Deep into the far reaches of Nidderdale, at Scar House Reservoir, there was but one other car. I asked the occupants which way they were going round the water. They thought anticlockwise. Using the plughole principle, and being in the Northern Hemisphere, I set of clockwise, for the best I think.

The early 20th century dam is a splendid structure, with ten overflow arches and a castellated valve tower.

A straight third-of-a-mile of sandstone wall holds back a mile or more of water that curls like a bent finger, out of sight.

A seagull skimmed the surface, three ducks pushed out from a skirt of shingle and I moseyed along the tarmac of the access road. Up ahead dark rain clouds brushed the massive Great Whernside, and the adjacent Little Whernside, that at 2000ft is 300ft lower. We are in one of the most impressive parts of the Nidderdale 'Area of Outstanding Natural Beauty'.

After a wet and dry hour I reached Angram, the header dam of the sequence on the River Nidd. Angram is a scaled down version of Scar House, and the reservoir forks to take the Nidd at one side and a mix of becks the other. Yorkshire Water, a landowner to cherish, is planning exciting new routes, an encirclement of Angram and a route tracing the Nidd to its source i.e. up Great Whernside.

Talking of other routes, I had intended an angle up Little Whernside, but a slightly-tweaked leg muscle put me off. However, today's effort has the advantage of requiring but a single short enquiry to a TIC, should you feel the need to confirm that access has not changed. Question: "Am I legally allowed to walk around Scar House Reservoir?" Answer: (cross fingers) "Yes".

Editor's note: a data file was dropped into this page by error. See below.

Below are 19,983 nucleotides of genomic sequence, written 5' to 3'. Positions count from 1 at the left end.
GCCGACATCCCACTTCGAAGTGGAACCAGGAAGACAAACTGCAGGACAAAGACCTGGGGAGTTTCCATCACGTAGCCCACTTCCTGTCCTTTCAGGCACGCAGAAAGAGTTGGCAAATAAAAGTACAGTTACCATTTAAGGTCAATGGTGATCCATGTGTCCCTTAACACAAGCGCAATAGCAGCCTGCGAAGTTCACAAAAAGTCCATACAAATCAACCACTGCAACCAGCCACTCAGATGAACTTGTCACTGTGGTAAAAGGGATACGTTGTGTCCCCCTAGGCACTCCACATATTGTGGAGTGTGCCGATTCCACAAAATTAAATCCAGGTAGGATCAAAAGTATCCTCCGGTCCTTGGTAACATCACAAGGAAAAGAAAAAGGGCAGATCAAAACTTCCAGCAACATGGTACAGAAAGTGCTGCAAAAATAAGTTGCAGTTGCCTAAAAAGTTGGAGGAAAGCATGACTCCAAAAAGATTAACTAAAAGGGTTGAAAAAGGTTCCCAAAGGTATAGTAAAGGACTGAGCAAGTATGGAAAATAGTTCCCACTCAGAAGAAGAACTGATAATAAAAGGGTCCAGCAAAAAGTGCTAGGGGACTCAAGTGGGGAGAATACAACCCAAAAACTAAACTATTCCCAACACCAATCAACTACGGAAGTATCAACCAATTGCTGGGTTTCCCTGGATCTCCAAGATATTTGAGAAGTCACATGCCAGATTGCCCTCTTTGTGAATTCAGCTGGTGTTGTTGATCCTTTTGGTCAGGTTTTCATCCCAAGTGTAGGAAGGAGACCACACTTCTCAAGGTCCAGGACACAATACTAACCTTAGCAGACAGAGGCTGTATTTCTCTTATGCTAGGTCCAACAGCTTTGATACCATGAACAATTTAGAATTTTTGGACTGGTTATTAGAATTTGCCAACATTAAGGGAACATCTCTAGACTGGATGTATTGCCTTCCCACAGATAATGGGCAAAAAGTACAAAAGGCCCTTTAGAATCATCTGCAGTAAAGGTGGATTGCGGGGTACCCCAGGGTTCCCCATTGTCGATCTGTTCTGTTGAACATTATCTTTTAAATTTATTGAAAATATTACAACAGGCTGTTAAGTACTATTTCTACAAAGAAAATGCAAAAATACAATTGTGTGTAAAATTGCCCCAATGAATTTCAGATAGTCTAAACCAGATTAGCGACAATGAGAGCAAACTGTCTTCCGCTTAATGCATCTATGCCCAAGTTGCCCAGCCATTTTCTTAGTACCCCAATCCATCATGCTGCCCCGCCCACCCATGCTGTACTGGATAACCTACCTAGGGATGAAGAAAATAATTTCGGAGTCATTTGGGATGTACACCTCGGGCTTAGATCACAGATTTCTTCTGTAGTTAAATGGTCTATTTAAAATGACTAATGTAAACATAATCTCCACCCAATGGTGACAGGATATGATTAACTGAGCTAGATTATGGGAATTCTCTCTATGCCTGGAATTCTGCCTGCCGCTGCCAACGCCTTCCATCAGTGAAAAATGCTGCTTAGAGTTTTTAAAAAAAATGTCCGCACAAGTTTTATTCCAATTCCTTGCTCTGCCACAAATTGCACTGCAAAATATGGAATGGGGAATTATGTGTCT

After crossing Angram dam we take grass to the Nidderdale Way, a stone track. Now you traverse the lower levels of the great concave slope of Little Whernside and Scar House Reservoir is revealed below. And then you are back for a final dawdle over the dam. Downstream the flanks of Nidderdale curve away.


When in doubt look at the map. Check your position at each point. Keep straight on unless otherwise directed.

1. From dam, tarmac access road beside reservoir all way to next dam.

2. Right over dam.

3. Right at end of dam, faint path and maintain height. After about 150 yards an old wall -- keep to left of this. Path becomes stony/grassy track. Stile, ladderstile by gateway.

4. Ladderstile/fieldgate and left and immediately stile/fieldgate, uphill on walled track for 100 yards, track on right at sheepfold and back to first dam. Option. From 4, right to a lower level path, signed.

Fact file

Distance: Nearly four miles.

Time: Two hours.

General Location: The Dales, 15 miles west of Ripon.

Start: Scar House Dam.

Right of way: The complete route is along legal and permissive routes.

Date walked: Saturday, August 4, 2001.

Road route: Lofthouse is six miles north of Pateley Bridge on the Nidderdale road. Leave Lofthouse on the Middlesmoor road, immediately bridge and right at Yorkshire Water signs.

Car Parking: Plenty and free.

Lavatories: Car park.

Refreshments: None.

Tourist & Public Transport Information: Grassington TIC 01756 752774.

Map: Based on Ordnance Survey OL 30 Yorkshire Dales Northern & Central areas.

Terrain: Flat, big hills all around.

Points of interest: Reservoirs, superb views. Walkers shelter with swallows.

Difficulty: Moderate/easy.

Dogs: Suitable.

Weather Forecast: Evening Press and recorded forecast 0891 500 418

Please observe the Country Code and park sensibly. While every effort is made to provide accurate information, walkers set out at their own risk.

Click here to view a map of the walk